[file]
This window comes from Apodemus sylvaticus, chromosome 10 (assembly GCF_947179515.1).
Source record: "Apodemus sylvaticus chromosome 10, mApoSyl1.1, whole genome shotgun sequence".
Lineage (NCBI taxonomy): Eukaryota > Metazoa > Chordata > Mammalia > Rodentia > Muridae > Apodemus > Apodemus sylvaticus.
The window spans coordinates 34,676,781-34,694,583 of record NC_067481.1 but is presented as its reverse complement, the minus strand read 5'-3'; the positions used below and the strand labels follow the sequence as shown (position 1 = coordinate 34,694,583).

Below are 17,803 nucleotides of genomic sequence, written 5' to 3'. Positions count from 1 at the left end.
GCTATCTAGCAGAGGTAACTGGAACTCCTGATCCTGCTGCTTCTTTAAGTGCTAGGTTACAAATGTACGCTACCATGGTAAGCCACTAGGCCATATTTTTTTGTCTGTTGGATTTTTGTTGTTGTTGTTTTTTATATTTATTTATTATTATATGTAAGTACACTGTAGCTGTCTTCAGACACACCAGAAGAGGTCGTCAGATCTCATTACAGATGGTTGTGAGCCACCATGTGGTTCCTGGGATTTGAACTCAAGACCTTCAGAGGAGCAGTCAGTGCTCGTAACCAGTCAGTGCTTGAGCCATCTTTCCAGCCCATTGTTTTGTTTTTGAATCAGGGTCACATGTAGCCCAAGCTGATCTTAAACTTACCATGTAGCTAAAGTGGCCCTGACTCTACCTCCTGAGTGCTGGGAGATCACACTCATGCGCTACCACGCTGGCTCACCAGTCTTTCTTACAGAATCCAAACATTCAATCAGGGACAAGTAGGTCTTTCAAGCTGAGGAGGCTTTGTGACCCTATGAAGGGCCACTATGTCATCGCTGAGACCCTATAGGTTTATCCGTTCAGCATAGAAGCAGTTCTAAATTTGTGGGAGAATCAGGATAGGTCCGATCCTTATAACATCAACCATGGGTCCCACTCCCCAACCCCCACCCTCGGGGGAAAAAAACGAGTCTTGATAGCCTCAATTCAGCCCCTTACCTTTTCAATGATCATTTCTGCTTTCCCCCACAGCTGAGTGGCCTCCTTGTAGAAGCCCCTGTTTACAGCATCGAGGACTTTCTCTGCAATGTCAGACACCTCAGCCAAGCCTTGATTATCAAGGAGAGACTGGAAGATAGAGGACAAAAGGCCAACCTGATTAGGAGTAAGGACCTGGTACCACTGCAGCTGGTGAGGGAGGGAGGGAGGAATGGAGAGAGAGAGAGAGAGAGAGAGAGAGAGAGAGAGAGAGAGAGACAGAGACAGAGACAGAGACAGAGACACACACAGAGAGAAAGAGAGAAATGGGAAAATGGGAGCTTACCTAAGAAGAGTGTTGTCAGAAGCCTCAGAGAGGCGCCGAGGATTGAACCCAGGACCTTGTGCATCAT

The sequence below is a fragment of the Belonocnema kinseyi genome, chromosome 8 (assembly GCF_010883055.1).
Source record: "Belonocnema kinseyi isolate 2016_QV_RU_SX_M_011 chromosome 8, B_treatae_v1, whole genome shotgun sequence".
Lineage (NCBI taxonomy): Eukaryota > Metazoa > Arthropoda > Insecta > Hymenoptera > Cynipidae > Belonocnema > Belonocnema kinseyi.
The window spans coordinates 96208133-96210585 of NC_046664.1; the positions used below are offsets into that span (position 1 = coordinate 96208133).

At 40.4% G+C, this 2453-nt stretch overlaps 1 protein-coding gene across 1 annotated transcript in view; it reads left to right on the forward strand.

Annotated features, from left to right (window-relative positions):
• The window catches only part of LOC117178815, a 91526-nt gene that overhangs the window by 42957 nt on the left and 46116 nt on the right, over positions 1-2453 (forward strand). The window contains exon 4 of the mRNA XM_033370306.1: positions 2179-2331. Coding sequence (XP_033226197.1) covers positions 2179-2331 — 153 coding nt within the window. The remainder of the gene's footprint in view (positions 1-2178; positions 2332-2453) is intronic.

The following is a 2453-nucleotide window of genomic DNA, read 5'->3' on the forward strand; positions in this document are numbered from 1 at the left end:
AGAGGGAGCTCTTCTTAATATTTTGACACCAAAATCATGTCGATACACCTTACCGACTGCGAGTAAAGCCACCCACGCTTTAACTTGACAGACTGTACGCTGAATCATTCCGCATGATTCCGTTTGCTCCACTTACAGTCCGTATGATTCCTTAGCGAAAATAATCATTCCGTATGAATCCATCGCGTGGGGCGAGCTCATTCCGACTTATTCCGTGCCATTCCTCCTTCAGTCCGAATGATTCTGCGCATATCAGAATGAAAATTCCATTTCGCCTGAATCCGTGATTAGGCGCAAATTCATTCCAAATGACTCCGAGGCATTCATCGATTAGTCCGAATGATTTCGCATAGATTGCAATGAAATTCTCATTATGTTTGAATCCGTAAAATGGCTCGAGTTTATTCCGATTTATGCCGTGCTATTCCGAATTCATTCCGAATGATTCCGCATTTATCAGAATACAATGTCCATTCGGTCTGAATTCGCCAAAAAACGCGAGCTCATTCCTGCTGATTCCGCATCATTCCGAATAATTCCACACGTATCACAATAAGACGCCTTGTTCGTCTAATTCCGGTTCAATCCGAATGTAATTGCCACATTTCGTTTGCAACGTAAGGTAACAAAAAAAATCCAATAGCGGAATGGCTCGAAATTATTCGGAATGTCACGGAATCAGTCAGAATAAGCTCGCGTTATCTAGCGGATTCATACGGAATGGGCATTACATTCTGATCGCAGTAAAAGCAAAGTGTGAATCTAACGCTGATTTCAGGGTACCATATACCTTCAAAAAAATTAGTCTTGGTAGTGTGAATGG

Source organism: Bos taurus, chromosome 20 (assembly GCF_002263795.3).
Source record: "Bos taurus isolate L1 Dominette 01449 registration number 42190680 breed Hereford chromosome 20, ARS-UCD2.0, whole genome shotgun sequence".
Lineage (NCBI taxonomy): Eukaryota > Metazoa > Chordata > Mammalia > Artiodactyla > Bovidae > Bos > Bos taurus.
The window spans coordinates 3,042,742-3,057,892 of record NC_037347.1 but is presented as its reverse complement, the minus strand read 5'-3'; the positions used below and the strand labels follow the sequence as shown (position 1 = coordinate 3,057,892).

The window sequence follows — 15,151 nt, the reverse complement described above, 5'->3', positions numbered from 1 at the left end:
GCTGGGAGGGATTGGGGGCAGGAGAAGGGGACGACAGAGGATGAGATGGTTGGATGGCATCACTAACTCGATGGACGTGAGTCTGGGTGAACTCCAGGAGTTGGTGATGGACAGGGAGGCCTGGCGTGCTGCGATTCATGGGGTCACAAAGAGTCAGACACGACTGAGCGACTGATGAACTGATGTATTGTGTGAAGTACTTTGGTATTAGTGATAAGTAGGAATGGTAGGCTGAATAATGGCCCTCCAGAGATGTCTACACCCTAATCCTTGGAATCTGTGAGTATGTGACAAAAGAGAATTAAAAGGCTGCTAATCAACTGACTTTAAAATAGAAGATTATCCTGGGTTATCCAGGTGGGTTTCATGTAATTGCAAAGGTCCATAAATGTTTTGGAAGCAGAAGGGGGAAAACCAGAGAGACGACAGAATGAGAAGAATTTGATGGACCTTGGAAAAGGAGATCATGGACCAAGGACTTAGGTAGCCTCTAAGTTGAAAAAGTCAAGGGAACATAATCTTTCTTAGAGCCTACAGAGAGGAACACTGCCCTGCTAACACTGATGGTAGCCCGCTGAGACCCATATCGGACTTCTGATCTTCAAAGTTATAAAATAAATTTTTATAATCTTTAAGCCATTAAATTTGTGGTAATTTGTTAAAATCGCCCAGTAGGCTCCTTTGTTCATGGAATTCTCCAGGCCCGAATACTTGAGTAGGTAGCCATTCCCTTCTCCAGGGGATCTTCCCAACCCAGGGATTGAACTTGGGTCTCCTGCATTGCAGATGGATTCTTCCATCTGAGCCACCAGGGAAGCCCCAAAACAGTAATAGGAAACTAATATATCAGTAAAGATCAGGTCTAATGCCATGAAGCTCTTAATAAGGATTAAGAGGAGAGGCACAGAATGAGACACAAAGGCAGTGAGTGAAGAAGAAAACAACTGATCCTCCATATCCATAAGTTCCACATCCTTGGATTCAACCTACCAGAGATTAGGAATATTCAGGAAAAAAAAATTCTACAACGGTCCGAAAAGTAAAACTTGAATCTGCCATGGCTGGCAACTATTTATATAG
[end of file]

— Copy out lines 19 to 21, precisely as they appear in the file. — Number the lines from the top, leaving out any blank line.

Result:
The window spans coordinates 3,042,742-3,057,892 of record NC_037347.1 but is presented as its reverse complement, the minus strand read 5'-3'; the positions used below and the strand labels follow the sequence as shown (position 1 = coordinate 3,057,892).

The window sequence follows — 15,151 nt, the reverse complement described above, 5'->3', positions numbered from 1 at the left end:
GCTGGGAGGGATTGGGGGCAGGAGAAGGGGACGACAGAGGATGAGATGGTTGGATGGCATCACTAACTCGATGGACGTGAGTCTGGGTGAACTCCAGGAGTTGGTGATGGACAGGGAGGCCTGGCGTGCTGCGATTCATGGGGTCACAAAGAGTCAGACACGACTGAGCGACTGATGAACTGATGTATTGTGTGAAGTACTTTGGTATTAGTGATAAGTAGGAATGGTAGGCTGAATAATGGCCCTCCAGAGATGTCTACACCCTAATCCTTGGAATCTGTGAGTATGTGACAAAAGAGAATTAAAAGGCTGCTAATCAACTGACTTTAAAATAGAAGATTATCCTGGGTTATCCAGGTGGGTTTCATGTAATTGCAAAGGTCCATAAATGTTTTGGAAGCAGAAGGGGGAAAACCAGAGAGACGACAGAATGAGAAGAATTTGATGGACCTTGGAAAAGGAGATCATGGACCAAGGACTTAGGTAGCCTCTAAGTTGAAAAAGTCAAGGGAACATAATCTTTCTTAGAGCCTACAGAGAGGAACACTGCCCTGCTAACACTGATGGTAGCCCGCTGAGACCCATATCGGACTTCTGATCTTCAAAGTTATAAAATAAATTTTTATAATCTTTAAGCCATTAAATTTGTGGTAATTTGTTAAAATCGCCCAGTAGGCTCCTTTGTTCATGGAATTCTCCAGGCCCGAATACTTGAGTAGGTAGCCATTCCCTTCTCCAGGGGATCTTCCCAACCCAGGGATTGAACTTGGGTCTCCTGCATTGCAGATGGATTCTTCCATCTGAGCCACCAGGGAAGCCCCAAAACAGTAATAGGAAACTAATATATCAGTAAAGATCAGGTCTAATGCCATGAAGCTCTTAATAAGGATTAAGAGGAGAGGCACAGAATGAGACACAAAGGCAGTGAGTGAAGAAGAAAACAACTGATCCTCCATATCCATAAGTTCCACATCCTTGGATTCAACCTACCAGAGATTAGGAATATTCAGGAAAAAAAAATTCTACAACGGTCCGAAAAGTAAAACTTGAATCTGCCATGGCTGGCAACTATTTATATAG